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Slavery in Star Wars


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Beniboybling
04.28.2013 , 05:02 AM | #21
Quote: Originally Posted by XantosCledwin View Post
eh, no, Hyperlane is not Slipstream by any stretch of the imagination. Slipstream as defined by the Andromeda series is basically a psuedo-sentient parallel universe that allows for faster than light travel, but which rejects logic and thus cannot be navigated by a computer in any way.

Also, when was the last time you saw Hyperlane allow for travel backwards in time?
OK, in that case I mean hyperspace. For which hyperdrives have been invented. But unforunately this is the Star Wars universe not the Andromeda universe - there is no such thing as a psuedo-sentient parallel universe so I'm not quite sure what your point is...

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Beniboybling
04.28.2013 , 05:04 AM | #22
Quote: Originally Posted by XantosCledwin View Post
You do realize that the human brain is essentially the equivalent of a 1,680,000 MHz Processor? Possibly more... The worlds highest clock speed in computers sits right around a 3.6 GHz Dual Core. 3.6 GHz is basically 3,600 MHz even doubled that is nowhere close to what the human brain is capable of. So I think the Human brain has a higher clock speed than a computer. We cannot actually calculate the processing power of the brain though.

Even if we go out on a leap and assume that computers in Star Wars have vastly superior clock speeds than computers in our world (which need not necessarily be the case seeing as how a large chunk of the tech in Star Wars is absolutely dated by our standards), that still does not necessarily mean that it comes anywhere close to approaching the processing speed of a Human brain. In fact the only Sci Fi tech I have ever seen with such processing capabilities, is Commander Data's Positronic Brain.
Then why did we invent calculators? Potential is one thing, ability is something else entirely. Like it or not the human brain at is current stage is incapable of calculating the the precise calculations necessary to navigate hyperspace without aid.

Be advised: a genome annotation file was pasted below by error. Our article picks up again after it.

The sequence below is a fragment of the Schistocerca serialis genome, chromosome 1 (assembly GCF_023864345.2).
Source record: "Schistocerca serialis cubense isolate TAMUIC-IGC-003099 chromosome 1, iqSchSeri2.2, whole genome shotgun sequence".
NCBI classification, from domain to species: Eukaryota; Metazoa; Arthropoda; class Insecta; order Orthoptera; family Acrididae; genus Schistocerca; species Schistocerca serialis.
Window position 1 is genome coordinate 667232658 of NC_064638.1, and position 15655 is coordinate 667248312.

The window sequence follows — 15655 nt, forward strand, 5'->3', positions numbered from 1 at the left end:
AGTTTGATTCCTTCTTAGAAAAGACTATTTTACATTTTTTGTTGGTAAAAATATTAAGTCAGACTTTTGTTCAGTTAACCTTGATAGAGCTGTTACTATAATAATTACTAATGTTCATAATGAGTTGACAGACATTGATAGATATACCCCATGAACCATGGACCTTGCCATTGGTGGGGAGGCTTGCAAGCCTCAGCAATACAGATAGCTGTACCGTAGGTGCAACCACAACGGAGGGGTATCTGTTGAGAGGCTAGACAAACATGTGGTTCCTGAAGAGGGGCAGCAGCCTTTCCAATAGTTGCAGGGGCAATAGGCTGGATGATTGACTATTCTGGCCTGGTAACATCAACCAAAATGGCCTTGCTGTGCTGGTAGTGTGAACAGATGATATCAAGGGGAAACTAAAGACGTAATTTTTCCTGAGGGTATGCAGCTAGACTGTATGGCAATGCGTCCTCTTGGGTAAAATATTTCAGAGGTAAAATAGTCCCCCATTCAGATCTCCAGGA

EDIT: Also a human brain is not connected up to the starship anyway. So either way your going to need some sort of nav computer to input coordinates which essentially is the extent of what your doing.

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XantosCledwin
04.28.2013 , 05:10 AM | #23
Quote: Originally Posted by Beniboybling View Post
Then why did we invent calculators? Potential is one thing, ability is something else entirely.
Have you ever stopped and asked yourself how many calculations you perform in a single day even when your not thinking about them? Did you know that in order to drive a car, you are constantly performing various types of logistical physics calculations in your brain? When you go grocery shopping you are constantly doing math equations to determine if you have enough money to buy everything, and add to that for the conscientious and healthy shopper the dietary equations to determine if things fit into your diet. Those are just some of the minor things you calculate each and every day. The number of calculations don't even stop when you are asleep, your brain is constantly doing something in order to keep you alive and breathing. Even people in Coma's still have certain brain functions going on that can in their most basic form be boiled down into micro calculations (though in reality its more a matter of Nerves firing at the right times). The Human body is by and large on of the most complicated machines in the universe (at least that we are aware of).